T-Mobile Claims All Video Can Go for Free? True?

If done right, maybe almost OK. If effectively gives preference, Legere deserves a jail term. T-Mobile says it’s allowing any video provider to stream to (some) T-Mobile customers for free. The customer gets the stream without being charged for the data. They claim:

Open to Everyone, No One Pays

With Binge On, our doors are open to all streaming providers who want to participate.  We’ve proven our track record with Music Freedom. No one pays us, and we don’t pay them – and everyone wins – especially customers.  We’re not here to play favorites. Like Music Freedom, Binge On is open to any legit streaming service (with lawful content) out there – at absolutely no cost to them. They just need to contact us and work with us on the technical requirements, optimization for mobile viewing and confirm we can consistently identify their incoming music or video streams.

Continue reading

Incumbent Telcos Have a Huge Advantage in Millimeter Wave/High Frequencies (AO)

(A first sketch)The short range of high frequencies means you need slews of cell sites and massive backhaul. (Think every lamppost.) In most places only the incumbents have enough backhaul capacity. If we go widely for high frequencies, we will need to take drastic steps to maintain competition. More and more, it’s looking like telecom is again tending toward monopoly. On the other hand, regulation has many problems. No easy answers here.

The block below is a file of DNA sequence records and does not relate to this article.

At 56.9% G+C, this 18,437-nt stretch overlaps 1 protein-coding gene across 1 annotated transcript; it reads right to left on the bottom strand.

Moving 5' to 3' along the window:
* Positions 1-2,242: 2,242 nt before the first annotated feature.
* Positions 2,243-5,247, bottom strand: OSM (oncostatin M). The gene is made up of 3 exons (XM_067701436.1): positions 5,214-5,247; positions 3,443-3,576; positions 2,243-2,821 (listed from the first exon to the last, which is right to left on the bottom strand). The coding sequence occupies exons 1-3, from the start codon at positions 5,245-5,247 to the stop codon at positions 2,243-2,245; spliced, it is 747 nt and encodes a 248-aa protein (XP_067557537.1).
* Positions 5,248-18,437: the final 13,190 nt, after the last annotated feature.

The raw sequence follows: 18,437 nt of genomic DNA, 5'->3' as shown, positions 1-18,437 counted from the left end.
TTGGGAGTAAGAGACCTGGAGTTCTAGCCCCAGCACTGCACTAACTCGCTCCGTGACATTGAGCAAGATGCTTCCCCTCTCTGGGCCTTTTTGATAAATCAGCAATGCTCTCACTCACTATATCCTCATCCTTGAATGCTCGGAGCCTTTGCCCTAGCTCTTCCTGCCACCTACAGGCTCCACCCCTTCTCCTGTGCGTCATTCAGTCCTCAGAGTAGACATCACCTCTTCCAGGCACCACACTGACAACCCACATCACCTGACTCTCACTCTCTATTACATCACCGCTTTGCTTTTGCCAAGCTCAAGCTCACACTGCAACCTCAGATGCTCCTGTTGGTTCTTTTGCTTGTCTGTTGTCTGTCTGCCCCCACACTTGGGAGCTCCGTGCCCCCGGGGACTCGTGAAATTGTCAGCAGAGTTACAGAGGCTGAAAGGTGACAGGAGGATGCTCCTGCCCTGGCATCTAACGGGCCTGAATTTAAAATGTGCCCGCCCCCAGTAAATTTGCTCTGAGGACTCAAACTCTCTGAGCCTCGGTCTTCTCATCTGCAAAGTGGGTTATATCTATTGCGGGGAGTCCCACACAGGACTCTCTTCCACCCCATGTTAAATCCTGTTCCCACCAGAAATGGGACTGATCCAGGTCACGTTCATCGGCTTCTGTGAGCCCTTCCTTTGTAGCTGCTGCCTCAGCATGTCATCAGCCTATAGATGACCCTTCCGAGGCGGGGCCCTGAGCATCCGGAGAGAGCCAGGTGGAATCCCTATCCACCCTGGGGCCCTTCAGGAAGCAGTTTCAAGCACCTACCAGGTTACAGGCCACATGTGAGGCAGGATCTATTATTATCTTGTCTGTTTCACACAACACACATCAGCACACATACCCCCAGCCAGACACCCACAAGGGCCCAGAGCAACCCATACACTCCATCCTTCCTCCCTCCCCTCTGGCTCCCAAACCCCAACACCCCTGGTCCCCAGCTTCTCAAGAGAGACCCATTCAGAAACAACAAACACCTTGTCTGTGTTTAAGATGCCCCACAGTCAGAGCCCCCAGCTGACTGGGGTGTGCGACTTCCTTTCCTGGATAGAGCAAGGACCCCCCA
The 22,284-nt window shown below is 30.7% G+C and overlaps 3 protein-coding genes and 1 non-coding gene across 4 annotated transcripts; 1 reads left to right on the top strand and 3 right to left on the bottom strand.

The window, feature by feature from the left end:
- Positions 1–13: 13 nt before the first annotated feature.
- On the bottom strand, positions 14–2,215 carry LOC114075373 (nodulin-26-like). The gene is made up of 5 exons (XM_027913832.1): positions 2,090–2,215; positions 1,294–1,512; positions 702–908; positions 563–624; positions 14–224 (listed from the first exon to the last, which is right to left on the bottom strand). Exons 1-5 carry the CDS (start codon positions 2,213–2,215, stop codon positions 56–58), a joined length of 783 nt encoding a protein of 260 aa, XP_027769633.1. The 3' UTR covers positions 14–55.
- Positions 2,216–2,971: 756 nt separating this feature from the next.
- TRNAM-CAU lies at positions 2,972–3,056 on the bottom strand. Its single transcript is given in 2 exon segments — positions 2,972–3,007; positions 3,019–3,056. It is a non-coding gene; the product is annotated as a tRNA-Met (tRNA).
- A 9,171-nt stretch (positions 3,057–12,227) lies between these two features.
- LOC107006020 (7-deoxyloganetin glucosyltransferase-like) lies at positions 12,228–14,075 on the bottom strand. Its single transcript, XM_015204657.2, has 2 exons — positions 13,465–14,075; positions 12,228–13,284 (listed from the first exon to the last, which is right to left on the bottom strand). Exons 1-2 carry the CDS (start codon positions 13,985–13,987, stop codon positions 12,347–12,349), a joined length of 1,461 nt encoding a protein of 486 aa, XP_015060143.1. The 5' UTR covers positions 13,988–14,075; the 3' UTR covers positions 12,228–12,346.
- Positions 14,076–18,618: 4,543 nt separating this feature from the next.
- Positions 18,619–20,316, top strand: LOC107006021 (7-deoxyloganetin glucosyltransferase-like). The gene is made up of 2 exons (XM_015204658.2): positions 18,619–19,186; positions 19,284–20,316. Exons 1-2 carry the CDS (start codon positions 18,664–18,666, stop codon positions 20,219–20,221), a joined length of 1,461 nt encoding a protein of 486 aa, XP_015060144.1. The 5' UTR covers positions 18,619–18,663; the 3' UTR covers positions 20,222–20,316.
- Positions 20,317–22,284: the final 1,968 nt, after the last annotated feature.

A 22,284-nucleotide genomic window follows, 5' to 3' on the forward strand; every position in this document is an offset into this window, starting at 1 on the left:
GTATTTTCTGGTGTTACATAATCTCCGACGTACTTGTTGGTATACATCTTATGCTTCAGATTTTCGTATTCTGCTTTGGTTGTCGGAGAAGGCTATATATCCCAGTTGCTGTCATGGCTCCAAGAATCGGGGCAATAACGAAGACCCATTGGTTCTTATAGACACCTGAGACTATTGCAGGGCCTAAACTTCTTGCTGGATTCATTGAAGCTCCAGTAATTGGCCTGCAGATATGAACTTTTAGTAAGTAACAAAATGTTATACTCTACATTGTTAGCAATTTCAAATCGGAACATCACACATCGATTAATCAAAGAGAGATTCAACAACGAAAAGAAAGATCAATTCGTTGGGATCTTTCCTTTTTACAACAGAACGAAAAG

Certainly, mmWave is right for some places. The thousands of MHz little used in millimeter can deliver literally tens of gigabits of data. Ted Rappaport at NYU and now the telecom giants agree. As Ted says, “It will work!!!.”

Continue reading

Craig Moffett may have just killed the Altice-Cablevision Deal

NY-Knick-NBA-fotoDolan is probably more interested in his basketball team than cableThis may just my wishful thinking, but Moffett’s analysis of the finances should be devastating. I’m not objective on this one because I want a great Internet for everyone in my own city. The deal is risky at best, not appropriate for an important public utility. I’ve come to a similar conclusion, calculating the investment won’t pay off unless Cablevision, with Verizon collaboration, significantly raises the price of broadband. This is directly counter to the policy goal of getting more people connected as well as unjustified by the real costs of delivering the service. U.S. prices are a third or more above prices in Europe, including Altice’s own Numericable. Craig has enormous influence, extreme originality and even a sense of humor. He wins polls as the best on wall street and is followed by nearly all major investors.

Craig reports New York City will “weigh whether the deal will be good for New Yorkers along four different dimensions: 1) jobs, 2) service levels, 3) prices, and 4) future investment in the network.”

Continue reading

Scroll to top